More than a month after they were taken to the Great Plains SPCA Independence campus, all of the 51 dogs rescued from a puppy mill in Madison County, Arkansas, have been either been adopted or have an adopter lined up.
Those 51 were among 295 canines rescued on March 3 in Arkansas, found to be living in filthy conditions and without clean water and food. Five were found dead when the Humane Society and local sheriff's deputies arrived at the puppy mill. More than a dozen other shelters from several states besides Great Plains – many of them in Florida – also took in dogs.
The woman running the puppy mill, Joyce Johnson, surrendered the dogs without incident that day and faces two misdemeanor charges of animal cruelty. Arkansas has no laws against commercial breeding.
Great Plains spokesperson Rachel Hodgson had said when the dogs arrived in Independence March 7 that the Humane Society had given Great Plains some of most serious medical cases. A few required amputations, she said Wednesday, but none had to be put down. Initially workers thought a female dog or two were pregnant, but examinations showed they instead had some enlarged organs due to squalid living conditions. Almost none had been spayed or neutered before arriving, but all the dogs soon received those procedures.
After initial examinations and processing when they reached Independence – thanks to an army of staff and volunteers – all 51 dogs were bathed to remove caked mud or fecal matter. Some had fur so matted they required a shaving. Among the breeds they received were Doberman, Cocker spaniel, Shih-Tzu, boxer, beagle, Maltese terrier mixes and poodle mixes.
“We had an eye removed and some toes removed, but we really try to keep that as a last resort,” Hodgson said. “A few needed some dental work. There were blood issues or infections due to ticks.”
Hodgson said she did not know the status of dogs that went to other shelters, and the Humane Society could not be reached Thursday for information. The Humane Society driver who helped transport dogs to Independence said a couple pregnant dogs bound for other shelters gave birth to litters after they were rescued.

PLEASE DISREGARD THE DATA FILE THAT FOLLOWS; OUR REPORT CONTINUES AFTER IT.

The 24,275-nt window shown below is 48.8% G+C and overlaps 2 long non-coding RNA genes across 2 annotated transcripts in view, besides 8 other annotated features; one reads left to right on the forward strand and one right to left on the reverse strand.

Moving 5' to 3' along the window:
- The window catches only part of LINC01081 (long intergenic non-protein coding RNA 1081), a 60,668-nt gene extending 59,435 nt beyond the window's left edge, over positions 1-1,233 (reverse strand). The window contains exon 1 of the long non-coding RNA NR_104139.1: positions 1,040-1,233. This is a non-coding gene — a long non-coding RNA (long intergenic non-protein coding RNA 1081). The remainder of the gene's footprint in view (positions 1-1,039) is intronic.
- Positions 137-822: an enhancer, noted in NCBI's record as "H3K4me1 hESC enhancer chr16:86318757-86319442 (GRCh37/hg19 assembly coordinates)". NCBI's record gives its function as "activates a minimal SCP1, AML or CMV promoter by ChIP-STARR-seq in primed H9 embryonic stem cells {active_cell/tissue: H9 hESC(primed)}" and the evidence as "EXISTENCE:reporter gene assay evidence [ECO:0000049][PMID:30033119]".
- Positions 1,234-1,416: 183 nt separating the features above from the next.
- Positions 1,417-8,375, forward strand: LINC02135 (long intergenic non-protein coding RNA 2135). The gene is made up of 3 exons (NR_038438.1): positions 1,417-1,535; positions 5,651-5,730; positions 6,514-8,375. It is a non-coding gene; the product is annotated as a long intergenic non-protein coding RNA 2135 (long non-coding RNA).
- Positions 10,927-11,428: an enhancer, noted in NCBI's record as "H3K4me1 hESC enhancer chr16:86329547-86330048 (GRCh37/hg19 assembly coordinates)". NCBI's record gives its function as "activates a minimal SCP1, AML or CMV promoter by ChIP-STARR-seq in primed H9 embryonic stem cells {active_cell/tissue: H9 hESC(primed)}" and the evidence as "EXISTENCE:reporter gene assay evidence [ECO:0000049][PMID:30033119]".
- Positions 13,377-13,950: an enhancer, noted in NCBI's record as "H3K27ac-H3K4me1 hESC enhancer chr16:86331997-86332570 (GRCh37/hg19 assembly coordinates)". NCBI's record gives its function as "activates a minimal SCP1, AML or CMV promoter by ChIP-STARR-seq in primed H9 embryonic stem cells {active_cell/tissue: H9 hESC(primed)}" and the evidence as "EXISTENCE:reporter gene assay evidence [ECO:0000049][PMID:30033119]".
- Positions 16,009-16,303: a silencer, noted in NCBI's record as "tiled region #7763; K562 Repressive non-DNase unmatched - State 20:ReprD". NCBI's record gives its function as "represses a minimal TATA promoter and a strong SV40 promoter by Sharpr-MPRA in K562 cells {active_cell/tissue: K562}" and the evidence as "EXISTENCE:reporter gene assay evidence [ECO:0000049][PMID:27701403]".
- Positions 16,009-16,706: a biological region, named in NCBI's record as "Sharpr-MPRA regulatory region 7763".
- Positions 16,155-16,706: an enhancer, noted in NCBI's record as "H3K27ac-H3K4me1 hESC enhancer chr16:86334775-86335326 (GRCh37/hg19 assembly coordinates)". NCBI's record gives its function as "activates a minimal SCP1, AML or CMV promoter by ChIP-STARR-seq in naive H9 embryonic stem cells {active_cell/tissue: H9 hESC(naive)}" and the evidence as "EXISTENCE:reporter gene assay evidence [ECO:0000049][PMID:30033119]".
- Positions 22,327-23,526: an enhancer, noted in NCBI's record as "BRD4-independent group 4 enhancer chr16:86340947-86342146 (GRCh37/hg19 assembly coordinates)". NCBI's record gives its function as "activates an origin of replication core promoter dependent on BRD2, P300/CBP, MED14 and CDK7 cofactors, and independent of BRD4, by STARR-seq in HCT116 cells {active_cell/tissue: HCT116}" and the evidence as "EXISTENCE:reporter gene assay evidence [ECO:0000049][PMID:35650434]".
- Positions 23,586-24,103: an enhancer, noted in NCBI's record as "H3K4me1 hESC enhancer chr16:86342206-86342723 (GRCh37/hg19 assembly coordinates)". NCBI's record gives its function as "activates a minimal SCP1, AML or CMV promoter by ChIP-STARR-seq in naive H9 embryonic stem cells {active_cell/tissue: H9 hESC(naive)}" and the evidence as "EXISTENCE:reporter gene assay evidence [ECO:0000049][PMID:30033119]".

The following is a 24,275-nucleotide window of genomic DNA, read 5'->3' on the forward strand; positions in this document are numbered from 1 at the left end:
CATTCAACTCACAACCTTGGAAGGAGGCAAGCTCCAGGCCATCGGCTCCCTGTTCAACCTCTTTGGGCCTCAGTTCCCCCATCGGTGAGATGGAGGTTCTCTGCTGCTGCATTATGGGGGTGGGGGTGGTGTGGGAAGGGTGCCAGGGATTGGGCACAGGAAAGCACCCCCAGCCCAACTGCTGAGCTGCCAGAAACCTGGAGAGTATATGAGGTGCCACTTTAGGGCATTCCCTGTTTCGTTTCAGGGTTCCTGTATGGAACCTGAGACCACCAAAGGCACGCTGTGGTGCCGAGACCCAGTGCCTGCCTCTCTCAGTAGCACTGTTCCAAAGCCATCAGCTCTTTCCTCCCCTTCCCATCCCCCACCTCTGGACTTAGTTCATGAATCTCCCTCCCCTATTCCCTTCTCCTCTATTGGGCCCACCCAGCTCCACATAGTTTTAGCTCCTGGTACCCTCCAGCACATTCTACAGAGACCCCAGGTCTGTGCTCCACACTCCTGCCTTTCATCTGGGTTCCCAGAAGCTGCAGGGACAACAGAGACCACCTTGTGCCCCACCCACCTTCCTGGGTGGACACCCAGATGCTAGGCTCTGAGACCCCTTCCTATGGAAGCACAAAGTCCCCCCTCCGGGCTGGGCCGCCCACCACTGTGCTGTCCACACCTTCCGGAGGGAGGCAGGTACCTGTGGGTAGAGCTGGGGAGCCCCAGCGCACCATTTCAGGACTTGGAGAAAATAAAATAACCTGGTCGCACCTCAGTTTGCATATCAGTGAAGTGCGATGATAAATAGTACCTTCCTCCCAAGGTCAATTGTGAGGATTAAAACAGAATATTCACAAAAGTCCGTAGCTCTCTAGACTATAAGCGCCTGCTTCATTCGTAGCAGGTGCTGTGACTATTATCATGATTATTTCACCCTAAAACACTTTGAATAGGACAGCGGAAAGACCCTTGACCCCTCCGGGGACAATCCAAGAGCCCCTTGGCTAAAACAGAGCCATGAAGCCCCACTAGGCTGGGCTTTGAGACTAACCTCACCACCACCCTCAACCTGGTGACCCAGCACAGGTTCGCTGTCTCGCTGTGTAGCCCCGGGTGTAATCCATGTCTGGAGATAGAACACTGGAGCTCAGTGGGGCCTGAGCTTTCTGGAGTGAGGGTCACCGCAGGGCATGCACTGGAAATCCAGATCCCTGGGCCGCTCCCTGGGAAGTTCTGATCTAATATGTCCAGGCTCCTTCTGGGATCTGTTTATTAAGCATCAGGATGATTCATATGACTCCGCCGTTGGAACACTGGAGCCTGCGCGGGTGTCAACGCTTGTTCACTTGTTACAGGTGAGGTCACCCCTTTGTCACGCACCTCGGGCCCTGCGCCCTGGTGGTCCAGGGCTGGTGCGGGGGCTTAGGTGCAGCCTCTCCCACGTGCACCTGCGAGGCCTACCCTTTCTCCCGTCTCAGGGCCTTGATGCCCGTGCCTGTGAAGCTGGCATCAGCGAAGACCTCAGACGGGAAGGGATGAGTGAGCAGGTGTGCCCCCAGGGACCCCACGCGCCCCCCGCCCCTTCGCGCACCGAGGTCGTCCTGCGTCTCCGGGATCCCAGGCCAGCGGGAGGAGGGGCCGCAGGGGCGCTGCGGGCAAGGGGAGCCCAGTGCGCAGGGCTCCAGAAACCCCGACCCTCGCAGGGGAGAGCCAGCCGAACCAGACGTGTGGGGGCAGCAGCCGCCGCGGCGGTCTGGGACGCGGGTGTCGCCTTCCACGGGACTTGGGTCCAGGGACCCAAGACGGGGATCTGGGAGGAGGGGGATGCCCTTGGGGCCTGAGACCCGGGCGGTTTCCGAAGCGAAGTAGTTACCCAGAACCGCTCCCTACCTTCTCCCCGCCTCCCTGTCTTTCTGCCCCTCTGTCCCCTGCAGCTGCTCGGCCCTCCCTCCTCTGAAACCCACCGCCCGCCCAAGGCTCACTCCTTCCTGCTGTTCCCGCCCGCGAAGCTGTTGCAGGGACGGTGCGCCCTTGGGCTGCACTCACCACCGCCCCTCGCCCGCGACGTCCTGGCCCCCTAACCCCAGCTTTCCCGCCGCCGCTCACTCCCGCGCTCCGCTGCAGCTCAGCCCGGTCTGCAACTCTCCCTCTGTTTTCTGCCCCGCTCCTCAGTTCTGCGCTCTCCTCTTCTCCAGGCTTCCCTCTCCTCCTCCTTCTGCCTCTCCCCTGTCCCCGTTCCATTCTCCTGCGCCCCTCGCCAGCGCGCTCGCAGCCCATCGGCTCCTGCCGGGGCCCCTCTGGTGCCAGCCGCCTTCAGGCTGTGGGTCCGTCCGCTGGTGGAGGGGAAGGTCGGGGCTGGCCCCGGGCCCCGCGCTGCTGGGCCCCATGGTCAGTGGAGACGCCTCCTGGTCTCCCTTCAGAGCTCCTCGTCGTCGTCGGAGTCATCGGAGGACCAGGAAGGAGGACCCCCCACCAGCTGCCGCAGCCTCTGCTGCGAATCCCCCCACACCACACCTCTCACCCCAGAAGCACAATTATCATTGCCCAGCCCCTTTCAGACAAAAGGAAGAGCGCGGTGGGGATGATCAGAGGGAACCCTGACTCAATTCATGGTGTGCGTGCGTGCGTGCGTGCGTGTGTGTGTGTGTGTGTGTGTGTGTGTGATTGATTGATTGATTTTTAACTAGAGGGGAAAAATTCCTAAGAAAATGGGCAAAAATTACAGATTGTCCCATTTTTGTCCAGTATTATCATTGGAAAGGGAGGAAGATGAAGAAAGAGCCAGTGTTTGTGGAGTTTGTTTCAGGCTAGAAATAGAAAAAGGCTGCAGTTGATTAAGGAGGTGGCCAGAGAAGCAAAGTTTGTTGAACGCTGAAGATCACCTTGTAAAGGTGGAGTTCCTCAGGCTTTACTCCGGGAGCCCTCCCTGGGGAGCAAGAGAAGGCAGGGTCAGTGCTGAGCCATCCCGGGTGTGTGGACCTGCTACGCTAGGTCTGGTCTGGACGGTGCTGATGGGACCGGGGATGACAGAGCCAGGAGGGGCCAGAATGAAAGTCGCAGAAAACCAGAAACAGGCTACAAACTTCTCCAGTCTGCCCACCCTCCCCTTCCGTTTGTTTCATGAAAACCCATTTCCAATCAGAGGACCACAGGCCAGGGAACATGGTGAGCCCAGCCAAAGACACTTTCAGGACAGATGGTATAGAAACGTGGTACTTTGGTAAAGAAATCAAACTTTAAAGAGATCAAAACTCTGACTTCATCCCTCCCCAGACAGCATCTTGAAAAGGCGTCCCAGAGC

“They were spread throughout so many places,” Hodgson said. “We took in a lot, and others took in a dozen or a couple dozen.”
Hodgson said the first dog to be adopted, one of the healthiest to arrive, went home about a week after arriving at Great Plains.
“We had so many people come around, and people often fall in love when they see a dog with a story like this,” Hodgson said. “The entire metro area has supported our care for them, and so many are in their forever homes. Sometimes the foster (caregiver) falls in love with the dog.
“The first couple days (after the rescue) we did receive some donations, and that covered a lot of the cost. Some of the (medical) cases were costly.”
One of last dogs lined up and waiting to go to its adoptive home is a German shepherd puppy named Daniel, who initially couldn't walk on his front legs due to rickets, a bone deficiency disease often caused by severe malnutrition. He was recently cleared for adoption. Daniel's mother was the first dog taken into the Great Plains shelter and was among the initial wave of adoptees, Hodgson said, as by then Daniel wasn't as bonded with her.
“He made a lot of progress in the first days and weeks,” Hodgson said of the puppy. “He's a really sweet boy and doing well.”
Great Plains still has hundreds of animals at its Independence and Merriam, Kansas, shelters awaiting adoption, she said.
Call 816-783-5104 or email email@example.com for the Independence campus, or call 913-742-7324 or email firstname.lastname@example.org for the Merriam campus.